Patents, Central claiming
The Supreme Court has recently reinvigorated the law of patentable subject matter. But beneath the headlines proclaiming the return of limits to patent eligibility, a more profound shift has taken place: central claiming is reborn.
The Court's eligibility cases are significant outliers compared to today's run-of-the-mill patent law because claim language plays little role in their analyses. In our modern peripheral claiming system, the claim language is the nearexclusive guide to the patent's boundaries. But in its earliest days, our patent system pursued a central claiming approach, in which the inventor's actual work determined the patent's scope. The Court's eligibility cases focus on the inventor's actual contribution to the field, precisely as a central claiming inquiry would. And they can be better understood once this return to central claiming is revealed.
Indeed, the shift to central claiming points the way toward a principled approach to eligibility. The eligibility requirement aims to prevent patents from covering certain kinds of prohibited subject matter: laws of nature, natural phenomena, and abstract ideas. But every invention, at some level of abstraction, applies ineligible subject matter. In a peripheral claiming system, this levels-of-abstraction problem could lead courts to simply deem all claims eligible (as occurred for nearly thirty years) or all claims ineligible (as some fear will happen today). Central claiming offers a solution by focusing on what the inventor added to the storehouse of knowledge. It is that contribution, rather than some abstraction from the claim language, that guides the eligibility analysis.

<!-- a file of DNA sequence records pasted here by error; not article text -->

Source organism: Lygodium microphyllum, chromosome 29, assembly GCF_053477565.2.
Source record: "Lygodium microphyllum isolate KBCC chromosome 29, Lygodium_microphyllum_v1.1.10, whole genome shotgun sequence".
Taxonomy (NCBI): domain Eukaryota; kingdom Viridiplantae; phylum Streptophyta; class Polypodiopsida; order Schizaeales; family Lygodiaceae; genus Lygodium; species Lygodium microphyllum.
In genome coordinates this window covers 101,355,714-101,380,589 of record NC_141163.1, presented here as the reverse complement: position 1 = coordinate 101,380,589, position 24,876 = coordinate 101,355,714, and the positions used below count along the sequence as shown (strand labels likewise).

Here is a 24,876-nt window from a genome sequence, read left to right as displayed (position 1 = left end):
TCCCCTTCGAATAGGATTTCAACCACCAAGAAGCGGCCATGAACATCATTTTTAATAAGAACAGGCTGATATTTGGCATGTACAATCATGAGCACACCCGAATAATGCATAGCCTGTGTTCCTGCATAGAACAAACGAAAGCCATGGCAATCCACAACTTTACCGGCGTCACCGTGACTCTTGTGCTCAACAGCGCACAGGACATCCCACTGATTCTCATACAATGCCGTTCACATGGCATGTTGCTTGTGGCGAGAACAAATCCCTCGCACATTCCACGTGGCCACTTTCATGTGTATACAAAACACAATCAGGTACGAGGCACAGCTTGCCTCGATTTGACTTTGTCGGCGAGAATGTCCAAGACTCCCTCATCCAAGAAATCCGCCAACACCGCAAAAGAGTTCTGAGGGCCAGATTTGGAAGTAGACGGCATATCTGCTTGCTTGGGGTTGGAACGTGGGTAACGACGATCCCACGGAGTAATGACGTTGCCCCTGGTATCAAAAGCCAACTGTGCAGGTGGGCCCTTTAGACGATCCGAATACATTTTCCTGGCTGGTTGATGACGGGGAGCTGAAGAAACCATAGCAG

There are several additional payoffs to uncovering the Court's return to central claiming. It helps make sense of the Court's eligibility jurisprudence, revealing two distinct threads in the cases-one focusing on ineligible contributions and another on implausible contributions-with distinct (though uneasy) normative foundations. More robust use of central claiming might also improve other areas of patent law. As a proof of concept, I show that it could provide a better approach to the exhaustion trigger, improve the law of divided infringement, and rehabilitate the written description requirement. These examples illustrate the potential of the central claiming renaissance.
Andres Sawicki, The Central Claiming Renaissance, 103 Cornell L. Rev. 645
Available at: https://scholarship.law.cornell.edu/clr/vol103/iss3/3